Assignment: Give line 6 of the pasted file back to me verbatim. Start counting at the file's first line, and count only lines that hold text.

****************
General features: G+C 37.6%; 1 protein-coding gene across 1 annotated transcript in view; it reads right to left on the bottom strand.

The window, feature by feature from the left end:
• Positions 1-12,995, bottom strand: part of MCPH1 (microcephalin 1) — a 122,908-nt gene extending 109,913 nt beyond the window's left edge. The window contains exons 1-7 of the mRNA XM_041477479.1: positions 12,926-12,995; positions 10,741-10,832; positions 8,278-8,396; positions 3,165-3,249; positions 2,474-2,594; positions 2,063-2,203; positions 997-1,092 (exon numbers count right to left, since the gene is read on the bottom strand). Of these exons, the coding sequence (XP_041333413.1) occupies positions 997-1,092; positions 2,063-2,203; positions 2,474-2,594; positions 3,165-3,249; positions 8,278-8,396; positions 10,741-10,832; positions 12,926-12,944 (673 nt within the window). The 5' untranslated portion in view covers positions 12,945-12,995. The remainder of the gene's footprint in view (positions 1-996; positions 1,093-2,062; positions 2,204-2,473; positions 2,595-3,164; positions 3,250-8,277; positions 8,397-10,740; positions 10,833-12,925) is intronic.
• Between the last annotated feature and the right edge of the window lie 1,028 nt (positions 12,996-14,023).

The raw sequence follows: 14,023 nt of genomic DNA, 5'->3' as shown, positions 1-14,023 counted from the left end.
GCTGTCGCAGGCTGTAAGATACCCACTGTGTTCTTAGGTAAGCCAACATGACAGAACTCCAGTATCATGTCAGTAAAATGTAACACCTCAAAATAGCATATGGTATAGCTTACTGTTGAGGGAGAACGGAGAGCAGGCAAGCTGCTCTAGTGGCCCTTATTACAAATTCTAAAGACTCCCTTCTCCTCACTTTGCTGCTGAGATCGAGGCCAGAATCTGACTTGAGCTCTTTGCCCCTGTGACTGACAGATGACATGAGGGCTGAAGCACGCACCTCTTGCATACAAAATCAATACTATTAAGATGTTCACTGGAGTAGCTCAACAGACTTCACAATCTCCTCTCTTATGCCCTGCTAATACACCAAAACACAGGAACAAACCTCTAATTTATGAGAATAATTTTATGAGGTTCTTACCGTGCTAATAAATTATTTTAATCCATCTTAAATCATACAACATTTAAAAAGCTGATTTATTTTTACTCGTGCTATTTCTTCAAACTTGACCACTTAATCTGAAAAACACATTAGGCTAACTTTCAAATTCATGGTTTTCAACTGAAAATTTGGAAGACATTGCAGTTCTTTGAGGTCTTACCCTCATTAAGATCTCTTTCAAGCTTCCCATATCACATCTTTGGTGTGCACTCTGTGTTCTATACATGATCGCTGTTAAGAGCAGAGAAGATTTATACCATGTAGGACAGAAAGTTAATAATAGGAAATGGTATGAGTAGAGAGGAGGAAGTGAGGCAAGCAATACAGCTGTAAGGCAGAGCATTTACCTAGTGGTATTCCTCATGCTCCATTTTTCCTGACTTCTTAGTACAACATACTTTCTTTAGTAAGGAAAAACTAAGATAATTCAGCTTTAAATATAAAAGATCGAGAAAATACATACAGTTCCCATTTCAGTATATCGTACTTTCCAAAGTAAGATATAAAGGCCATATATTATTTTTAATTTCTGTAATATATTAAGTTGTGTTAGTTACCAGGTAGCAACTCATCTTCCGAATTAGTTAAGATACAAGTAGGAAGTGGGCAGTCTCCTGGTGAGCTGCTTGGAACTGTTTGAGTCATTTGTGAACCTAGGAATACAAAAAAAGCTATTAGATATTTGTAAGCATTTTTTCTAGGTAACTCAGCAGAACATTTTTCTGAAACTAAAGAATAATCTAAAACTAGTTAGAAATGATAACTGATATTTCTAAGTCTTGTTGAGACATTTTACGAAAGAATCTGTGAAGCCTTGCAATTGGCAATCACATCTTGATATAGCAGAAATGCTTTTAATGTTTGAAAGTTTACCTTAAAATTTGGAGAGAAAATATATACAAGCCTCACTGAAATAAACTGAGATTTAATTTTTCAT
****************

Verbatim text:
GCTGTCGCAGGCTGTAAGATACCCACTGTGTTCTTAGGTAAGCCAACATGACAGAACTCCAGTATCATGTCAGTAAAATGTAACACCTCAAAATAGCATATGGTATAGCTTACTGTTGAGGGAGAACGGAGAGCAGGCAAGCTGCTCTAGTGGCCCTTATTACAAATTCTAAAGACTCCCTTCTCCTCACTTTGCTGCTGAGATCGAGGCCAGAATCTGACTTGAGCTCTTTGCCCCTGTGACTGACAGATGACATGAGGGCTGAAGCACGCACCTCTTGCATACAAAATCAATACTATTAAGATGTTCACTGGAGTAGCTCAACAGACTTCACAATCTCCTCTCTTATGCCCTGCTAATACACCAAAACACAGGAACAAACCTCTAATTTATGAGAATAATTTTATGAGGTTCTTACCGTGCTAATAAATTATTTTAATCCATCTTAAATCATACAACATTTAAAAAGCTGATTTATTTTTACTCGTGCTATTTCTTCAAACTTGACCACTTAATCTGAAAAACACATTAGGCTAACTTTCAAATTCATGGTTTTCAACTGAAAATTTGGAAGACATTGCAGTTCTTTGAGGTCTTACCCTCATTAAGATCTCTTTCAAGCTTCCCATATCACATCTTTGGTGTGCACTCTGTGTTCTATACATGATCGCTGTTAAGAGCAGAGAAGATTTATACCATGTAGGACAGAAAGTTAATAATAGGAAATGGTATGAGTAGAGAGGAGGAAGTGAGGCAAGCAATACAGCTGTAAGGCAGAGCATTTACCTAGTGGTATTCCTCATGCTCCATTTTTCCTGACTTCTTAGTACAACATACTTTCTTTAGTAAGGAAAAACTAAGATAATTCAGCTTTAAATATAAAAGATCGAGAAAATACATACAGTTCCCATTTCAGTATATCGTACTTTCCAAAGTAAGATATAAAGGCCATATATTATTTTTAATTTCTGTAATATATTAAGTTGTGTTAGTTACCAGGTAGCAACTCATCTTCCGAATTAGTTAAGATACAAGTAGGAAGTGGGCAGTCTCCTGGTGAGCTGCTTGGAACTGTTTGAGTCATTTGTGAACCTAGGAATACAAAAAAAGCTATTAGATATTTGTAAGCATTTTTTCTAGGTAACTCAGCAGAACATTTTTCTGAAACTAAAGAATAATCTAAAACTAGTTAGAAATGATAACTGATATTTCTAAGTCTTGTTGAGACATTTTACGAAAGAATCTGTGAAGCCTTGCAATTGGCAATCACATCTTGATATAGCAGAAATGCTTTTAATGTTTGAAAGTTTACCTTAAAATTTGGAGAGAAAATATATACAAGCCTCACTGAAATAAACTGAGATTTAATTTTTCAT